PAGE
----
Iraq heads for civil war
The above leads to an in-depth article in today's Independent on the looming civil war following yesterday's attack on the Shia shrine in Iraq. Some are blaming the US for covert engineering, others blame Sunni insurgents who have infiltrated the police force and others still are blaming Islamist outsiders trying to ferment sectarian violence. The only sure thing is the greater tragedy to heritage.
Personally, I harbour a secret desire to see all organised religion relegated to history. There is no place for it in the modern world. Faith is something for the individual to find - subscription to a doctrine devised by others (often those long dead and of archaic times) is the same symptomatic denial of freedom practised by those who would blindly fall into the prison of the totalitarian state. The latter is the unthinking, uncaring attitude of the pack animal - not the intelligent human species.
When Blair joined Bush to invade Iraq the first thing to be spun was the "collateral damage" - finding the right presentation to excuse the slaughter of thousands of innocents. Of less concern was the destruction of art, culture and heritage forever lost to future generations. Works of art, outstanding architecture and all manner of public treasures were lost, damaged, looted or otherwise corrupted. The Saddam icons may have perished, but so too did a wealth of cultural history unrelated to his regime.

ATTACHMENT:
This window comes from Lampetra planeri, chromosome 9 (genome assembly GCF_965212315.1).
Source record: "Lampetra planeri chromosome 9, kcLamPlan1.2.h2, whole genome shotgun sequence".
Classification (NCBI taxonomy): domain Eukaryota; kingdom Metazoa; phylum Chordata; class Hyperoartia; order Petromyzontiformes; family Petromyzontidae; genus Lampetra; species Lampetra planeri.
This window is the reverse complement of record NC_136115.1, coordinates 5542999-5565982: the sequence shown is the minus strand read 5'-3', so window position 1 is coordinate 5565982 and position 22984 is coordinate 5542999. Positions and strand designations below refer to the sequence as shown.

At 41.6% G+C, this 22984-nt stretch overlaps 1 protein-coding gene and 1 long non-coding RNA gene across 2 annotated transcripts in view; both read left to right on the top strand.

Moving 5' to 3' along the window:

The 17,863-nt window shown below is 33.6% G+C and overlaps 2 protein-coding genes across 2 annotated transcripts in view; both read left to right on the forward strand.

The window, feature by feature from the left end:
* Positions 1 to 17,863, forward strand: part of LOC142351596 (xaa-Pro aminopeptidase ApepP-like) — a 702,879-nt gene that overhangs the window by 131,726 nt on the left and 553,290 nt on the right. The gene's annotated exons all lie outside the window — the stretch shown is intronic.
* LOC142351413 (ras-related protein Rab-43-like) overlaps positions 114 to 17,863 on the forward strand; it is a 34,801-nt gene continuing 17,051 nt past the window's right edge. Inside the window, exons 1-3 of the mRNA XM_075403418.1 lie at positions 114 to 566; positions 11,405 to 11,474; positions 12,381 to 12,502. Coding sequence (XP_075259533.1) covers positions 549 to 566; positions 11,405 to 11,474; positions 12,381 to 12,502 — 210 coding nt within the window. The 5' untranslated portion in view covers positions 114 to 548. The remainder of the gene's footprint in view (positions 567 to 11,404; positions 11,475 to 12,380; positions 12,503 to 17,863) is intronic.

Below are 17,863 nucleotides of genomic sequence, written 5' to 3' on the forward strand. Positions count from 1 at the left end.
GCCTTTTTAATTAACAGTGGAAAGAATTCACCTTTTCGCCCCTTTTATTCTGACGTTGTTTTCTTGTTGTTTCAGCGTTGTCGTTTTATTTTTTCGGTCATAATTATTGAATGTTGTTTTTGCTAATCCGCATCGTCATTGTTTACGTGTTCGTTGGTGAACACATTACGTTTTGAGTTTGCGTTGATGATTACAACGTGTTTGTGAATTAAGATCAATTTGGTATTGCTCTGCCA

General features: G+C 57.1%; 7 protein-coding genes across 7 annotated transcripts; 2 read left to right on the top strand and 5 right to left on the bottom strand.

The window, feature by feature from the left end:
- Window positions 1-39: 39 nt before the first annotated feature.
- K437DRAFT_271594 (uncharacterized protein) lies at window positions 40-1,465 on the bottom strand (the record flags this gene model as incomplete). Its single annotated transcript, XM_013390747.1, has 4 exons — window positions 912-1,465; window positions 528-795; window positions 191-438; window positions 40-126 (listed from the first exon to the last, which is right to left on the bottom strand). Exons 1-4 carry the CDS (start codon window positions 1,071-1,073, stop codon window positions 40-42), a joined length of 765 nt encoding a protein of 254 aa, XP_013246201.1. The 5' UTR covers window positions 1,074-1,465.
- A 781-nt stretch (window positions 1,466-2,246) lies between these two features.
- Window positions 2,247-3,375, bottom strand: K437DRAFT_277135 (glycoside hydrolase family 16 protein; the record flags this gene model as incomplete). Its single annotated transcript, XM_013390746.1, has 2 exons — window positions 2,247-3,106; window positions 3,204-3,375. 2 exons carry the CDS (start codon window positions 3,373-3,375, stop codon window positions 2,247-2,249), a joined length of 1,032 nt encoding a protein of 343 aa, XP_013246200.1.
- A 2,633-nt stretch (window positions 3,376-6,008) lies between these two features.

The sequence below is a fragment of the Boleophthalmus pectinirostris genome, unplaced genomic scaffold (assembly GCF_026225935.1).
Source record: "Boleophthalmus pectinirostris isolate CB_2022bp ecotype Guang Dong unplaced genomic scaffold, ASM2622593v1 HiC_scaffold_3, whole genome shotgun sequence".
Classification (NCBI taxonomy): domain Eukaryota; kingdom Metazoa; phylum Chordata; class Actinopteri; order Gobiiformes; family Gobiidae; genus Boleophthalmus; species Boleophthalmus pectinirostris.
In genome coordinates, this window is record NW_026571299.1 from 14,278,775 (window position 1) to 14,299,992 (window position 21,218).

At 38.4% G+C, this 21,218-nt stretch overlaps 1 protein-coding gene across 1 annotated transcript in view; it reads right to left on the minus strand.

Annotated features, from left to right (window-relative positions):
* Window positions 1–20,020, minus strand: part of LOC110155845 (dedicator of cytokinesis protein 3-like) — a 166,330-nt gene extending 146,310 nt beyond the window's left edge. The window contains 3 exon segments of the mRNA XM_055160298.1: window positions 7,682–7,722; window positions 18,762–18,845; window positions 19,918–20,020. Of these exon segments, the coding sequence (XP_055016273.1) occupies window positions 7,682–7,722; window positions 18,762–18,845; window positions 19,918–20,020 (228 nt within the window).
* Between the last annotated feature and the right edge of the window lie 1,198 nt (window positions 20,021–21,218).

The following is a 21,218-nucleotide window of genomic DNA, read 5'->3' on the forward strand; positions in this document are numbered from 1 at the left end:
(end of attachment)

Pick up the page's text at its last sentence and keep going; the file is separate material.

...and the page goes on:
The shrine destroyed yesterday is a true crime for reasons wholly unrelated to religion and sectarian conflict. Although born of the desire for what I consider unwelcome collective faith, it was also a work of art and a cultural symbol. It's destruction denies future generations (in what one hopes may be a more rational time) from experiencing a heritage of creativity. Even archeologists will have trouble picking up the pieces. A hint of what is lost can be found at this slideshow from the New York Times. Iraq has always been home to some of the earliest historical examples of civilisation and the rape of that land in a deparate attempt to grab the world's dwindling oil resources is almost a rape of culture itself. A lasting tragedy.